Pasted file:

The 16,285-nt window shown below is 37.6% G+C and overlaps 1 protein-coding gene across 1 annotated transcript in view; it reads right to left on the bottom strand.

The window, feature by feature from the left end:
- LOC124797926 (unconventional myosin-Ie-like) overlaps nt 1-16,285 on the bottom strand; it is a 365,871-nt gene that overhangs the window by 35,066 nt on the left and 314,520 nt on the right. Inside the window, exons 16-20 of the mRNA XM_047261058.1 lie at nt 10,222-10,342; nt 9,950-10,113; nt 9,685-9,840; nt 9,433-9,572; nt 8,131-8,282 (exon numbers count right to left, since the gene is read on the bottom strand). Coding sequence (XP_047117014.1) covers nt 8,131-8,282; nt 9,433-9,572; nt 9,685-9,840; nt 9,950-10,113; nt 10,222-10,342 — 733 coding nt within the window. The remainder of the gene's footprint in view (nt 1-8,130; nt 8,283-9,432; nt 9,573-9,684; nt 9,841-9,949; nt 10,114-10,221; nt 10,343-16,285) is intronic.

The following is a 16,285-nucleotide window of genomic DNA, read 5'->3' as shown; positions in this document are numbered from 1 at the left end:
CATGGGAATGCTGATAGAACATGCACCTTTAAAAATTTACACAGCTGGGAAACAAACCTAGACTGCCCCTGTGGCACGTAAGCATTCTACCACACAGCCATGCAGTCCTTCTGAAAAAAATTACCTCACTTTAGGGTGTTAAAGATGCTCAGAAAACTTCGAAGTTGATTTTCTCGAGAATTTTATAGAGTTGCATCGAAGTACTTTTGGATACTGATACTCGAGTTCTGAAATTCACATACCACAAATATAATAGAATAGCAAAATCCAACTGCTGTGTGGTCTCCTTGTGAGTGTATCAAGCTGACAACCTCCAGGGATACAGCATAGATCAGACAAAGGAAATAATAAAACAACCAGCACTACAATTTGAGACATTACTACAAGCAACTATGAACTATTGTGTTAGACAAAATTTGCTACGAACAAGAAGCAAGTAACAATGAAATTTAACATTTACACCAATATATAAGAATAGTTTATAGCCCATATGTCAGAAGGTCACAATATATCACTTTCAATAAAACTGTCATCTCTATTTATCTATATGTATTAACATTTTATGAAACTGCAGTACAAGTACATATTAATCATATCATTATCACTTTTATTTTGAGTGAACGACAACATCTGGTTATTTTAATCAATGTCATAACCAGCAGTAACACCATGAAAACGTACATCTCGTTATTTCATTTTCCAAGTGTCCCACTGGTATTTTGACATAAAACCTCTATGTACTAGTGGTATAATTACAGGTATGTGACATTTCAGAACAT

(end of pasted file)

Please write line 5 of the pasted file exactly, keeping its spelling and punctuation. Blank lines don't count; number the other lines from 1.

CATGGGAATGCTGATAGAACATGCACCTTTAAAAATTTACACAGCTGGGAAACAAACCTAGACTGCCCCTGTGGCACGTAAGCATTCTACCACACAGCCATGCAGTCCTTCTGAAAAAAATTACCTCACTTTAGGGTGTTAAAGATGCTCAGAAAACTTCGAAGTTGATTTTCTCGAGAATTTTATAGAGTTGCATCGAAGTACTTTTGGATACTGATACTCGAGTTCTGAAATTCACATACCACAAATATAATAGAATAGCAAAATCCAACTGCTGTGTGGTCTCCTTGTGAGTGTATCAAGCTGACAACCTCCAGGGATACAGCATAGATCAGACAAAGGAAATAATAAAACAACCAGCACTACAATTTGAGACATTACTACAAGCAACTATGAACTATTGTGTTAGACAAAATTTGCTACGAACAAGAAGCAAGTAACAATGAAATTTAACATTTACACCAATATATAAGAATAGTTTATAGCCCATATGTCAGAAGGTCACAATATATCACTTTCAATAAAACTGTCATCTCTATTTATCTATATGTATTAACATTTTATGAAACTGCAGTACAAGTACATATTAATCATATCATTATCACTTTTATTTTGAGTGAACGACAACATCTGGTTATTTTAATCAATGTCATAACCAGCAGTAACACCATGAAAACGTACATCTCGTTATTTCATTTTCCAAGTGTCCCACTGGTATTTTGACATAAAACCTCTATGTACTAGTGGTATAATTACAGGTATGTGACATTTCAGAACAT